The Whey To Go?
Not only is the amount of protein important, so is the quality of that protein. For example, animal protein is much more potent than plant protein at enhancing muscle protein growth. This is particularly evident in the soy vs whey protein argument. Whey is the way to go when choosing a muscle building protein source! With its high leucine content and its rapid digestibility, it is the optimal protein for maximizing muscle gains (3, 4). This branched chain amino acid (leucine) appears to be the key signpost for muscle protein growth, acting almost as a catalyst switching on the cellular mechanisms.
One of the other key drivers of muscle growth is physical activity, as previously mentioned. When we think of aging and the elderly, we may think of the frail old lady struggling to cross the road before the light goes green again. We rarely imagine people such as Edwina Brocklesby, who is the oldest British woman to complete an ironman triathlon at age 76 or indeed Robert Marchand, the centenarian cyclist at age 107. We cannot underestimate the power of exercise in relation to augmenting muscle protein growth. When these forces of nutrition and exercise are in combination they exert an even greater response of muscle growth. Combining a healthy dose of the both is the most optimal way to counteract anabolic resistance!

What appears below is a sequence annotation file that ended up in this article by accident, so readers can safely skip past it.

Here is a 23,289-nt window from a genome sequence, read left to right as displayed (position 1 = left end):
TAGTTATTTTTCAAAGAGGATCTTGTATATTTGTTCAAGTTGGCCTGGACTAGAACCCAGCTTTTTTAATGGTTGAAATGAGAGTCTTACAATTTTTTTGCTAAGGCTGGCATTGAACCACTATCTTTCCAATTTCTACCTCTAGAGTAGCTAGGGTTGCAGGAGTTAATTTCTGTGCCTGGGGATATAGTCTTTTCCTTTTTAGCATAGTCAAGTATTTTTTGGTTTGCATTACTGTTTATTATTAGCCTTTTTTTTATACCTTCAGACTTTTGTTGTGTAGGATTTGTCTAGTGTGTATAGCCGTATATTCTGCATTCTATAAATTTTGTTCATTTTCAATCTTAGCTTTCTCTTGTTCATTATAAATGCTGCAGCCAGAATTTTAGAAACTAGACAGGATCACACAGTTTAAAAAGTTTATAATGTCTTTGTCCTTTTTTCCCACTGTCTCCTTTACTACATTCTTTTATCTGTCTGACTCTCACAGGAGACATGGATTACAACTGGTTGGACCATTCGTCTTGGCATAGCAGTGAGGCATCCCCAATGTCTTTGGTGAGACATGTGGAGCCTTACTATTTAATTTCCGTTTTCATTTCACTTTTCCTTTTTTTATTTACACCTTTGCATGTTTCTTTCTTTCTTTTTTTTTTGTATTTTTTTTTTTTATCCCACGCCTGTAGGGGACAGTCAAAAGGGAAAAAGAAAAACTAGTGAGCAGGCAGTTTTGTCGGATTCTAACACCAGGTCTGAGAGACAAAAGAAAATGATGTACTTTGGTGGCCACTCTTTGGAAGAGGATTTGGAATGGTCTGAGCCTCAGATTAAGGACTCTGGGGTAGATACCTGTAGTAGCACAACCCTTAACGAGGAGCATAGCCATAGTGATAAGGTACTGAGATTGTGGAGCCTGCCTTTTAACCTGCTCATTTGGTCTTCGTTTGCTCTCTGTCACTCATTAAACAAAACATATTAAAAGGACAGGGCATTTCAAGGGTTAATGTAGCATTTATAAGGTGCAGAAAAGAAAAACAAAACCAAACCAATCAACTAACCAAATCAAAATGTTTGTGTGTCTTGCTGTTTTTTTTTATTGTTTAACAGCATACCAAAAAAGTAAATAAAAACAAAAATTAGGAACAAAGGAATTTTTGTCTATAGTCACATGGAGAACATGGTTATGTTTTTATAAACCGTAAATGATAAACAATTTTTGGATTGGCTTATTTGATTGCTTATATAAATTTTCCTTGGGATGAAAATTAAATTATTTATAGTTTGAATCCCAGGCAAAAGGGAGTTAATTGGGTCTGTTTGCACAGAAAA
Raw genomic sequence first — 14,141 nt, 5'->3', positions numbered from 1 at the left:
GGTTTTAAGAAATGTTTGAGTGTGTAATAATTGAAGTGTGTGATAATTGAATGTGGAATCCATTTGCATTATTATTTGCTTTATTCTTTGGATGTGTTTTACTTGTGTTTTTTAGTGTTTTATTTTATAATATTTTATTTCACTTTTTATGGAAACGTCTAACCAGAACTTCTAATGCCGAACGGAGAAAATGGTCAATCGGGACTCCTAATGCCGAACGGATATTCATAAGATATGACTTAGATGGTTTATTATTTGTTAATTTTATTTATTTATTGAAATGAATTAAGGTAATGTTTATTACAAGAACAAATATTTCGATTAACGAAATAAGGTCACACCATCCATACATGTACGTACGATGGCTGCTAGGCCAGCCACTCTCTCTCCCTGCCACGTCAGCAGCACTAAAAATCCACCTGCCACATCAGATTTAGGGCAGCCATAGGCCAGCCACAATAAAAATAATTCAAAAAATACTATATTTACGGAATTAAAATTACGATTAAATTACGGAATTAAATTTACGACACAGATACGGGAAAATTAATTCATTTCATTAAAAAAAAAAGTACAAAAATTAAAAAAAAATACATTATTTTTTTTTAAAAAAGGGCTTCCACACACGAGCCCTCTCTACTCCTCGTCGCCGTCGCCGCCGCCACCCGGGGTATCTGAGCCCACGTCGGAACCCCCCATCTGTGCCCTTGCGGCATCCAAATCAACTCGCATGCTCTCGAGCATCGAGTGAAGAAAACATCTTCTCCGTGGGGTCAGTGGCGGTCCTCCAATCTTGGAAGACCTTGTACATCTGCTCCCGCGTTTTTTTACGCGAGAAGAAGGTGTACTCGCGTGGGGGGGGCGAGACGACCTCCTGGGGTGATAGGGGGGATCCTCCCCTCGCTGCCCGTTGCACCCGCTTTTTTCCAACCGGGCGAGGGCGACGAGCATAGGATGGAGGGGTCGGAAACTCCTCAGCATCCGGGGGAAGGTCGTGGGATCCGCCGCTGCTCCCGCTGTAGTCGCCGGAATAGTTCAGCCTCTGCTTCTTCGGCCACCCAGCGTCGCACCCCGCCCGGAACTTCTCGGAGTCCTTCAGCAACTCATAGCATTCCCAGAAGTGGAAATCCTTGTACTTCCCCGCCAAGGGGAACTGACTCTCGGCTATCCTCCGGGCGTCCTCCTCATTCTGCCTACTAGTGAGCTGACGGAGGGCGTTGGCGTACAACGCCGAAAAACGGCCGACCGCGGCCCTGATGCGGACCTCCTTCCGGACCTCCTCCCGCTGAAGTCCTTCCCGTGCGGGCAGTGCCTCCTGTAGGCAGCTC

Take Home Message
So, what should be our take home message from this? Well take the most recent food pyramid for example. From this, we see the fruit and vegetable section at the bottom, followed by grains and pastas and finally the meats, fish and dairy sections third and fourth from bottom, of which 2-3 portions per day are recommended. As we age, we should be aiming to take in much more from this meat/dairy section - aiming for around 4-5 portions of a protein source each day. This seems like a lot but when you break it down it could look something like the example seen below. The key thing to remember is to always base your meals and snacks around a protein source and incorporate some resistance based training (as little as 15 minutes each day of simple stand-and-sit bodyweight exercises) in there to help counteract muscle wasting as we age!
1. Breen L, Stokes KA, Churchward-Venne TA, Moore DR, Baker SK, Smith K, et al. Two weeks of reduced activity decreases leg lean mass and induces "anabolic resistance" of myofibrillar protein synthesis in healthy elderly. J Clin Endocrinol Metab. 2013;98(6):2604-12.
2. Breen L, Phillips SM. Skeletal muscle protein metabolism in the elderly: Interventions to counteract the 'anabolic resistance' of ageing. Nutr Metab (Lond). 2011;8:68.
3. Tang JE, Moore DR, Kujbida GW, Tarnopolsky MA, Phillips SM. Ingestion of whey hydrolysate, casein, or soy protein isolate: effects on mixed muscle protein synthesis at rest and following resistance exercise in young men. J Appl Physiol (1985). 2009;107(3):987-92.
4. Murphy CH, Saddler NI, Devries MC, McGlory C, Baker SK, Phillips SM. Leucine supplementation enhances integrative myofibrillar protein synthesis in free-living older men consuming lower- and higher-protein diets: a parallel-group crossover study. Am J Clin Nutr. 2016;104(6):1594-606.